It's All Go For Open Source Events
Open Source events tend to be rather spread out across the year. linux.conf.au starts things off in January, followed by Linux Journal staff favorite Penguicon in May, two of the major yearly conferences in July, the Linux Symposium and O'Reilly's OSCON, the new but integral Linux Plumber's Conference in September, and wrapping it all up, the Linux Congress in October. Added to that, just days from now, is the inaugural LinuxCon and the Geek High Holy Day, Software Freedom Day.
If you've been following along for the past few months, then it will come as little surprise that the date for LinuxCon is closing fast. Beginning this coming Monday, geeks from all corners of geekdom will descend on Portland to learn about Linux straight from the mouths of the masters, including a beardless Bdale Garbee, Ubuntu's Mark Shuttleworth, and the man himself, Linus Torvalds. They schedule also includes the obligatory sessions and seminars, networking opportunities, discounted certification exams, a Penguin-based bowling tournament fundraiser, and the (melo)dramatic unmasking of the Fake Linuses Torvalds.
For those looking to get in on the fun, there is much that can still be done. Though the Early Bird rate has flown the coop, standard registration is still available for $499, with a 30% discount for Linux Foundation members. (Thats a $50 savings — $150 off the conference price minus the $100 membership fee.) Those pursuing higher education can avail themselves of the $199 student rate, as well. Likewise, those interested in the training courses on the schedule — September 19 - 20 — can still register and receive a 20% discount off the $1099 registration fee.
Before the festivities begin in Portland, however, is the all-important Software Freedom Day, arriving this Sunday, September 20th. Advocates around the world will be spreading the word of the wonders of Open Source with all manner of events, from small local gatherings to nationwide gatherings. One such gathering is the New Zealand celebration, a free celebration convening at the Wellington Convention Centre in Wellington on Sunday from 9:00AM - 5:00PM. Event organizers have planned a festival for all ages, including an introduction to programming and Barcamp for those of primary-school age, sessions for older students on careers in the tech industry and the job-enhancing aspects of Open Source expertise.
The always-popular Install Fest, a staple of SFD celebrations, will be underway, with users having the opportunity to have Open Source software installed on their systems, with expert assistance and advice as well as popular Open Source applications available to take home. Those with a love of code can participate in the SuperHappyDevHouse/One Laptop Per Child/DigitalNZ-sponsored Hackfest, which will also include demonstrations of OLPC systems by the OLPC team. And, of course, what would a gigantic gathering be without vendors — locals using Open Source in their work will be showing off their crafts, gadgetry, and other goods in the Makerspace.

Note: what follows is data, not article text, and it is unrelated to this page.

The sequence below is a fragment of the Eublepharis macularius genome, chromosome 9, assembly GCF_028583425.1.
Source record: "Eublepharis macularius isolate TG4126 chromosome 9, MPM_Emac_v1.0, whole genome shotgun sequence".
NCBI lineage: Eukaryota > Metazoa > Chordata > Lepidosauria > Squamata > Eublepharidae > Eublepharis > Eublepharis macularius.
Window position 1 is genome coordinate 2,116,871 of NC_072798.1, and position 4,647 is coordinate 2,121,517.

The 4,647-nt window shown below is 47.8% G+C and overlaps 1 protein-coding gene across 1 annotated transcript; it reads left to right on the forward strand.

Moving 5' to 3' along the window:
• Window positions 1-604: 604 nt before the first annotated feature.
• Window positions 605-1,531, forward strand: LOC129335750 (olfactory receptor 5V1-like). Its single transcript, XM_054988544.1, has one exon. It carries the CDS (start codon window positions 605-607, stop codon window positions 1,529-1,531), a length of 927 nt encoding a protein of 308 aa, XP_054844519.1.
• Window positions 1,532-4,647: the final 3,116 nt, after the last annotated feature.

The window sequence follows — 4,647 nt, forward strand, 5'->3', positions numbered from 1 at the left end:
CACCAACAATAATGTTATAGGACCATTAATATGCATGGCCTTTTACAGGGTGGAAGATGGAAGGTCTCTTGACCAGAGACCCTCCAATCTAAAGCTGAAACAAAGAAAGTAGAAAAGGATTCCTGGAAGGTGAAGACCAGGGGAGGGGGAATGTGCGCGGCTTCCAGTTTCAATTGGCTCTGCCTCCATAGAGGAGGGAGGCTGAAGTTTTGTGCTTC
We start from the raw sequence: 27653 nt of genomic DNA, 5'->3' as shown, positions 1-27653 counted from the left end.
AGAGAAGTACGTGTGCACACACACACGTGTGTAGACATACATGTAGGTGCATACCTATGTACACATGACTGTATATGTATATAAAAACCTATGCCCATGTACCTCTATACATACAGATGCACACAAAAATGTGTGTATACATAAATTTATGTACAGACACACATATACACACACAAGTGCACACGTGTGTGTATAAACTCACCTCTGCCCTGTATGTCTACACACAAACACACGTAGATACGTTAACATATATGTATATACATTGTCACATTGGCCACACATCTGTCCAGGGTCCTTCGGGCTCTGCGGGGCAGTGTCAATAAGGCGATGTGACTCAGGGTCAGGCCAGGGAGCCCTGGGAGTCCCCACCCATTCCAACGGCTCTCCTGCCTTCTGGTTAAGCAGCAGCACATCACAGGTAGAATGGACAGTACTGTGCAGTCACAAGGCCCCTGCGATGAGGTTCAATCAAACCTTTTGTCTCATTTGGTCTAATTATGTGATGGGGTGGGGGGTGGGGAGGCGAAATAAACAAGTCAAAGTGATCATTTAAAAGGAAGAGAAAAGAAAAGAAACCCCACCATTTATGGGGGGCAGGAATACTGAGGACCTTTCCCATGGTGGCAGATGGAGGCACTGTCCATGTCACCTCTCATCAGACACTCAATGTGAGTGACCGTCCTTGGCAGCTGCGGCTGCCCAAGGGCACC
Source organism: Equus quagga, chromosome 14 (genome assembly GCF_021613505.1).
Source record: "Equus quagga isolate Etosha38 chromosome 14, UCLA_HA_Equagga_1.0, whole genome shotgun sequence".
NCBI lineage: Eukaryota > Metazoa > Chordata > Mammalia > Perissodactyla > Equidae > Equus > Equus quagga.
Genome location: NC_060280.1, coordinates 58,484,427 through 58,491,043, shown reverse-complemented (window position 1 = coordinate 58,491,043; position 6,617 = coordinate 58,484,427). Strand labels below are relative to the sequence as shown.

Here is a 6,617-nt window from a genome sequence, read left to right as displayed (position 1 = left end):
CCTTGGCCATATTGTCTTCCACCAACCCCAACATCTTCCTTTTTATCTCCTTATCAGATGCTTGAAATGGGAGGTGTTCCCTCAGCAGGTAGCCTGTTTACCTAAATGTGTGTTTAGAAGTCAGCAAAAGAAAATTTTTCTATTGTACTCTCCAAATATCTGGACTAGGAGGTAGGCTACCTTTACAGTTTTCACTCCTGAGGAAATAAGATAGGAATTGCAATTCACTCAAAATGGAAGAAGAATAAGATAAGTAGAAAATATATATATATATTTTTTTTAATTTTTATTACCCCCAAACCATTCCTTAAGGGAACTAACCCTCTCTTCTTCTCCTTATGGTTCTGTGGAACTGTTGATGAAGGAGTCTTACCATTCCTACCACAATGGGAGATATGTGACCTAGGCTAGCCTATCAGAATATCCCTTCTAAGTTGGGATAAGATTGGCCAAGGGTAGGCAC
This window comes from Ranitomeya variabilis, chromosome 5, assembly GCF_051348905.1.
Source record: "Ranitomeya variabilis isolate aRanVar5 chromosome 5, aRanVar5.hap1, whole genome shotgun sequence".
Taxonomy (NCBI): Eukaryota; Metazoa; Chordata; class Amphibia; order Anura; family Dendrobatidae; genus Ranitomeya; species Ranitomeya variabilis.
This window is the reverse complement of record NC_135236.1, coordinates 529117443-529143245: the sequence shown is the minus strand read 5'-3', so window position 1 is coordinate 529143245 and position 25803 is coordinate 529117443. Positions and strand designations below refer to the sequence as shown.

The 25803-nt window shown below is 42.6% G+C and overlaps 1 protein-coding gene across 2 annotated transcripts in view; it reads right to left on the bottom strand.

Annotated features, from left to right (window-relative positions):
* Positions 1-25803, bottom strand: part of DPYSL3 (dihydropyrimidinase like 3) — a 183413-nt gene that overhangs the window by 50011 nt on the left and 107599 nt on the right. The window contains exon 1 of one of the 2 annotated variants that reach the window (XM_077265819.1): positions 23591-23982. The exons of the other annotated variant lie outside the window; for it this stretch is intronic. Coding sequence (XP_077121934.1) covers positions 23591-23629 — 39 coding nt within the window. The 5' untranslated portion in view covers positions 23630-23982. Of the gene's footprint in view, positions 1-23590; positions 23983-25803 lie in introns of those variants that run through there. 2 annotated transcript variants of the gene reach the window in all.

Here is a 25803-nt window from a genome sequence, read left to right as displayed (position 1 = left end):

Full details on the event, including the official schedule, are available from the New Zealand Software Freedom Day website. Interested parties can register on the SFD site — though the event is free, organizers need some idea of how much food and space will be needed.
Memories of the event may spark a bit of déjà vu in local residents come January, as Wellington will be home to the 2010 linux.conf.au.
Justin Ryan is a Contributing Editor for Linux Journal.
Practical Task Scheduling Deployment
July 20, 2016 12:00 pm CDT
One of the best things about the UNIX environment (aside from being stable and efficient) is the vast array of software tools available to help you do your job. Traditionally, a UNIX tool does only one thing, but does that one thing very well. For example, grep is very easy to use and can search vast amounts of data quickly. The find tool can find a particular file or files based on all kinds of criteria. It's pretty easy to string these tools together to build even more powerful tools, such as a tool that finds all of the .log files in the /home directory and searches each one for a particular entry. This erector-set mentality allows UNIX system administrators to seem to always have the right tool for the job.
Cron traditionally has been considered another such a tool for job scheduling, but is it enough? This webinar considers that very question. The first part builds on a previous Geek Guide, Beyond Cron, and briefly describes how to know when it might be time to consider upgrading your job scheduling infrastructure. The second part presents an actual planning and implementation framework.
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With all the industry talk about the benefits of Linux on Power and all the performance advantages offered by its open architecture, you may be considering a move in that direction. If you are thinking about analytics, big data and cloud computing, you would be right to evaluate Power. The idea of using commodity x86 hardware and replacing it every three years is an outdated cost model. It doesn’t consider the total cost of ownership, and it doesn’t consider the advantage of real processing power, high-availability and multithreading like a demon.
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